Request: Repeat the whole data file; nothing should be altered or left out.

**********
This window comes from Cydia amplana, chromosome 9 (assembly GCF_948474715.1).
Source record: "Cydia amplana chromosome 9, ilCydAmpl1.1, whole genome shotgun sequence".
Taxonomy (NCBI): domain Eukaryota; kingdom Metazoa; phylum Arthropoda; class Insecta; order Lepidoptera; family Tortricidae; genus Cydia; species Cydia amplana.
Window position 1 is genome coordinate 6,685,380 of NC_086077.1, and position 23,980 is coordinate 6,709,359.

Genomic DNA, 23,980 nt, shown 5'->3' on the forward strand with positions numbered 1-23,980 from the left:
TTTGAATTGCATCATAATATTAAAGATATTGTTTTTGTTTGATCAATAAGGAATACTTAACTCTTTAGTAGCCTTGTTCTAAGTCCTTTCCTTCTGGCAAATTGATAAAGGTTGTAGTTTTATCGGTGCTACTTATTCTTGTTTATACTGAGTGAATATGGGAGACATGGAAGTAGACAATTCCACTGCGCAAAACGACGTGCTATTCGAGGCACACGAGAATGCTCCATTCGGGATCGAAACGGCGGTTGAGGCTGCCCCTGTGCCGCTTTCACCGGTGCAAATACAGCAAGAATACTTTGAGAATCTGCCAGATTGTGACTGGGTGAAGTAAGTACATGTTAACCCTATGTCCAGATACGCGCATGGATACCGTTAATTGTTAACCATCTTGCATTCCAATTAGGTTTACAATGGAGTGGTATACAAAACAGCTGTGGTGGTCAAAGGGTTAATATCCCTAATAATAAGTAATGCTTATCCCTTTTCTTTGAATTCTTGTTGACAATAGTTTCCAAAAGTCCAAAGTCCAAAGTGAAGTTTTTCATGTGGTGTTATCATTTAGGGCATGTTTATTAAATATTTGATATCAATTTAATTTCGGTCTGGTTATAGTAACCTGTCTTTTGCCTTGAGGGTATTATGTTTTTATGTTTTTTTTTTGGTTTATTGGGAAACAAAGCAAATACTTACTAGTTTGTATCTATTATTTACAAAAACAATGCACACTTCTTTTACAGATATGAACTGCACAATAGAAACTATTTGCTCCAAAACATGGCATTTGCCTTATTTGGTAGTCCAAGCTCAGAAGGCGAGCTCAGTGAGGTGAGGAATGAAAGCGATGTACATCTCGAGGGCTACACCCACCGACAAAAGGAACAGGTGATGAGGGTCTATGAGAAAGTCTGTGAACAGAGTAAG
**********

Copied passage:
This window comes from Cydia amplana, chromosome 9 (assembly GCF_948474715.1).
Source record: "Cydia amplana chromosome 9, ilCydAmpl1.1, whole genome shotgun sequence".
Taxonomy (NCBI): domain Eukaryota; kingdom Metazoa; phylum Arthropoda; class Insecta; order Lepidoptera; family Tortricidae; genus Cydia; species Cydia amplana.
Window position 1 is genome coordinate 6,685,380 of NC_086077.1, and position 23,980 is coordinate 6,709,359.

Genomic DNA, 23,980 nt, shown 5'->3' on the forward strand with positions numbered 1-23,980 from the left:
TTTGAATTGCATCATAATATTAAAGATATTGTTTTTGTTTGATCAATAAGGAATACTTAACTCTTTAGTAGCCTTGTTCTAAGTCCTTTCCTTCTGGCAAATTGATAAAGGTTGTAGTTTTATCGGTGCTACTTATTCTTGTTTATACTGAGTGAATATGGGAGACATGGAAGTAGACAATTCCACTGCGCAAAACGACGTGCTATTCGAGGCACACGAGAATGCTCCATTCGGGATCGAAACGGCGGTTGAGGCTGCCCCTGTGCCGCTTTCACCGGTGCAAATACAGCAAGAATACTTTGAGAATCTGCCAGATTGTGACTGGGTGAAGTAAGTACATGTTAACCCTATGTCCAGATACGCGCATGGATACCGTTAATTGTTAACCATCTTGCATTCCAATTAGGTTTACAATGGAGTGGTATACAAAACAGCTGTGGTGGTCAAAGGGTTAATATCCCTAATAATAAGTAATGCTTATCCCTTTTCTTTGAATTCTTGTTGACAATAGTTTCCAAAAGTCCAAAGTCCAAAGTGAAGTTTTTCATGTGGTGTTATCATTTAGGGCATGTTTATTAAATATTTGATATCAATTTAATTTCGGTCTGGTTATAGTAACCTGTCTTTTGCCTTGAGGGTATTATGTTTTTATGTTTTTTTTTTGGTTTATTGGGAAACAAAGCAAATACTTACTAGTTTGTATCTATTATTTACAAAAACAATGCACACTTCTTTTACAGATATGAACTGCACAATAGAAACTATTTGCTCCAAAACATGGCATTTGCCTTATTTGGTAGTCCAAGCTCAGAAGGCGAGCTCAGTGAGGTGAGGAATGAAAGCGATGTACATCTCGAGGGCTACACCCACCGACAAAAGGAACAGGTGATGAGGGTCTATGAGAAAGTCTGTGAACAGAGTAAG